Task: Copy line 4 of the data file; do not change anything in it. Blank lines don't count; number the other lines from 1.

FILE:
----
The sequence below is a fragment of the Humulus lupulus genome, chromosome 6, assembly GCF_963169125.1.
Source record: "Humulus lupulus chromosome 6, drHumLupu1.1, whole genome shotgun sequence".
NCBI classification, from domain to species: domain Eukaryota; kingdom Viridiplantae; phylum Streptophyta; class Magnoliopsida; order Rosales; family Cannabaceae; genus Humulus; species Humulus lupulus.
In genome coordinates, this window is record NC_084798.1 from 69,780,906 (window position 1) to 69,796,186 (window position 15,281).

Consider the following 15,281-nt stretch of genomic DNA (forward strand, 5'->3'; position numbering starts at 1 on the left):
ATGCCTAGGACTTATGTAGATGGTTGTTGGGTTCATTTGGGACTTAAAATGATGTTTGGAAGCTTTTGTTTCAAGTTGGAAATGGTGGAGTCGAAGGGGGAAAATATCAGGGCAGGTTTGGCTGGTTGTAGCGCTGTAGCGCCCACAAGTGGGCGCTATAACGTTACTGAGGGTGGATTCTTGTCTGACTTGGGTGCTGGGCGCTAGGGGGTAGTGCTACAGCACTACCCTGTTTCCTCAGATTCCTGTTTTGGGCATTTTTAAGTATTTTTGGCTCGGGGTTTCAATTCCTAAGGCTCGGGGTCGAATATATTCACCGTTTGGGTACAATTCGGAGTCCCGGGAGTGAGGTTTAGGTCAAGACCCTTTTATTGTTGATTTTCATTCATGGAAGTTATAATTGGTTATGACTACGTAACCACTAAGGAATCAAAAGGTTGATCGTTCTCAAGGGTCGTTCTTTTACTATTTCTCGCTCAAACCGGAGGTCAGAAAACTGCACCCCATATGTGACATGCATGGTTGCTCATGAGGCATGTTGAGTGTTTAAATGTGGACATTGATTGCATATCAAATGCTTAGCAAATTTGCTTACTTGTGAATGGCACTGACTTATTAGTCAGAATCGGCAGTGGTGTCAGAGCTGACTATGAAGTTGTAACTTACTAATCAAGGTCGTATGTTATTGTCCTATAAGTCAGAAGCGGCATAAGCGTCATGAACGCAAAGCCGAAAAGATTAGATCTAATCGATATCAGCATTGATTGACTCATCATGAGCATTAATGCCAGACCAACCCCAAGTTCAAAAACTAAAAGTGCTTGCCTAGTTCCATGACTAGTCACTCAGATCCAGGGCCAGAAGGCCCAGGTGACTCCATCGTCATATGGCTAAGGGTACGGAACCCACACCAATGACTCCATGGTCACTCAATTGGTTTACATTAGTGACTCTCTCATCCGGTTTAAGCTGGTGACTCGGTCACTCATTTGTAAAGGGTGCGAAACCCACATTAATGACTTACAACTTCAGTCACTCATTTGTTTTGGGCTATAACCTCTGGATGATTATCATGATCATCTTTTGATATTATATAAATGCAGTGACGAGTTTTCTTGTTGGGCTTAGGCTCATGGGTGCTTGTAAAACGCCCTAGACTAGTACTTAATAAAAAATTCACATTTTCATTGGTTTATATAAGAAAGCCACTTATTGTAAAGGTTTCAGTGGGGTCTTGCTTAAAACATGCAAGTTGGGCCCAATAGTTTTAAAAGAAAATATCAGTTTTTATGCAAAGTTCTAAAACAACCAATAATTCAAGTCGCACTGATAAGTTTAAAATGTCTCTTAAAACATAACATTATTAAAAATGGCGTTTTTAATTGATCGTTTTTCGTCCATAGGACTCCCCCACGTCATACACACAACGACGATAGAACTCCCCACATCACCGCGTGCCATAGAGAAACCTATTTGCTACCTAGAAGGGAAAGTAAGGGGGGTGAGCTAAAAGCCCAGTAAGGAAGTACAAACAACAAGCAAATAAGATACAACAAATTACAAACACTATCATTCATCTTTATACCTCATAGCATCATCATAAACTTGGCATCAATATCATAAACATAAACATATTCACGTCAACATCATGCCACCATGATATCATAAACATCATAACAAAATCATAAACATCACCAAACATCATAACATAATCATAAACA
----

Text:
In genome coordinates, this window is record NC_084798.1 from 69,780,906 (window position 1) to 69,796,186 (window position 15,281).